Simply grand: It's easy to fall under the gentle sway of hammock capital Pawleys Island
Sunday, May 30, 2010
When I was living in Europe with my family in the mid-1970s, we often rented houses on Greek islands. We relished being able to unpack and unplug, to fall into the rhythm of island life, to walk on the beaches, wander through the villages and wind down the day with a cool white wine and a warm pink sunset.
When we returned to the United States, we looked for a place that resembled a Greek island but wasn't Martha's Vineyard or Nantucket (we did not want to add cocktail parties to our evening ritual). A friend mentioned Pawleys Island, on the South Carolina coast, which is not really an island at all but a glorified sandbar separated from the mainland by a narrow salt creek and a mile-wide mind-set.
In 1978, we rented a house for a week. One week became two; then we traded up to an ocean view and a third week. Four years ago we bought our own house, and if you ask me to name my favorite place in the world, on many days I would answer Pawleys.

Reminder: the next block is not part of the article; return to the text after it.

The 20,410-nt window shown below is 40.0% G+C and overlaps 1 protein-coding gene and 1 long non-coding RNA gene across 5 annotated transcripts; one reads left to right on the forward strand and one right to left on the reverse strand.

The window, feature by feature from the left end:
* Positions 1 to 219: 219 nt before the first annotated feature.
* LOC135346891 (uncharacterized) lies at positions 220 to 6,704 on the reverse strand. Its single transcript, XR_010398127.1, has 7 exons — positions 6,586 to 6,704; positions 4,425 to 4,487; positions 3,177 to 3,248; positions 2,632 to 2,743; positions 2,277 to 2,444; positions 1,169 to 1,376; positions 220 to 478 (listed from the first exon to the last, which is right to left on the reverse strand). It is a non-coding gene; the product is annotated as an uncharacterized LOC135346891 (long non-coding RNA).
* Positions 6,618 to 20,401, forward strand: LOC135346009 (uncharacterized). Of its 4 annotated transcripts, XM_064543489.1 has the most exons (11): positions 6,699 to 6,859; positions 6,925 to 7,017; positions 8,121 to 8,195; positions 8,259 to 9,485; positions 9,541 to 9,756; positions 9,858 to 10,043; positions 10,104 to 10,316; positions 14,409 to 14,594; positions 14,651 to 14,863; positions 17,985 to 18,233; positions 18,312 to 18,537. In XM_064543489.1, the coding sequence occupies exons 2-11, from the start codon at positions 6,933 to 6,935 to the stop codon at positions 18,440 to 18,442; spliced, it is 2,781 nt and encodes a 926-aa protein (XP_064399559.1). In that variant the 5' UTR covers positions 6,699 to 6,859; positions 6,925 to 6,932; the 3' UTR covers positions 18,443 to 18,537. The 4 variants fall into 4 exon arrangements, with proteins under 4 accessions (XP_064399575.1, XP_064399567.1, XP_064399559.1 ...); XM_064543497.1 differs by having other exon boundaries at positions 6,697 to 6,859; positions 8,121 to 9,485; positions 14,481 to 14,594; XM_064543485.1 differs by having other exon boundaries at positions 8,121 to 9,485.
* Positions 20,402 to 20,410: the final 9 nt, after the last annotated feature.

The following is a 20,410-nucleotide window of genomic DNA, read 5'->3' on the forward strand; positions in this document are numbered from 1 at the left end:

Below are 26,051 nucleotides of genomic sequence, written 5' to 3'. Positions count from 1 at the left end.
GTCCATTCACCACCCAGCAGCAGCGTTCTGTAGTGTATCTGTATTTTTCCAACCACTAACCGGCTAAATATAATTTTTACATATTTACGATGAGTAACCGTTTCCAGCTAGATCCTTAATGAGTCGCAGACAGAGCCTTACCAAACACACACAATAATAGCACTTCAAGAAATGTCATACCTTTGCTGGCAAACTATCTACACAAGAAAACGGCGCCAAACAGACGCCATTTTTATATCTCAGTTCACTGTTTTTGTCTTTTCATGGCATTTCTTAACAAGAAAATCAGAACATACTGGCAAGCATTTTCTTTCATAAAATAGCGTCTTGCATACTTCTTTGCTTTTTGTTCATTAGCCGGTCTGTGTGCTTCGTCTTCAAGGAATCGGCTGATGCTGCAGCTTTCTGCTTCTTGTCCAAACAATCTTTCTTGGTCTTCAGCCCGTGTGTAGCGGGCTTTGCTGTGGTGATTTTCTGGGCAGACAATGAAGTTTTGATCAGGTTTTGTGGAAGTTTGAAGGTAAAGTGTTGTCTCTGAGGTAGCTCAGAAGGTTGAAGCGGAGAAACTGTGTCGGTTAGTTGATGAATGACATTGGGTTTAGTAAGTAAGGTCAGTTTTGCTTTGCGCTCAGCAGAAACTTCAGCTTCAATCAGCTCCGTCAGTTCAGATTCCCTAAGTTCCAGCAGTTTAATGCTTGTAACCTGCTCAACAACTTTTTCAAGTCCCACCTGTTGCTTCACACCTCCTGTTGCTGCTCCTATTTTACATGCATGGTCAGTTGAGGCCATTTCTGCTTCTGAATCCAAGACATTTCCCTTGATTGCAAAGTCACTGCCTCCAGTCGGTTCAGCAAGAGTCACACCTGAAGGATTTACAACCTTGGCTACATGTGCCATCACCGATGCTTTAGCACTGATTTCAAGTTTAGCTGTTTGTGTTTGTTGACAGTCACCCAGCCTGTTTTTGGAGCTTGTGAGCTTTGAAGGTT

I feel a freedom here, a quiet calmness, that I don't feel anywhere else. Life is reduced to a few simple questions: tennis or boating? Book or movie? Shrimp or barbecue? Walk on the beach with the dogs or leave them home? (Actually, we always take them.) Every family sets its own priorities. Our best friends walk in the early morning, we prefer the evening, and that's the whole point. No rules. Just don't track sand into the house.
Pawleys itself is pristine and protected -- just several hundred private homes, a few small inns, one egregious condo complex, no commercial enterprises. Even if every person in every house goes to the beach at the same time, it's still pretty empty. But just across the causeway, five minutes away, is a 24-hour CVS, an invaluable source of sunscreen and Band-Aids when the house is full of six active grandchildren. And beyond the CVS lies 60 miles of coastline, stretching from Myrtle Beach to Georgetown, harboring a gazillion things to do when everyone overdoses on sun and sand. The area goes by many names -- the Low Country, the Grand Strand, and a new one, Hammock Coast -- but I just think of it as Paradise. Or Home. Pretty much the same thing.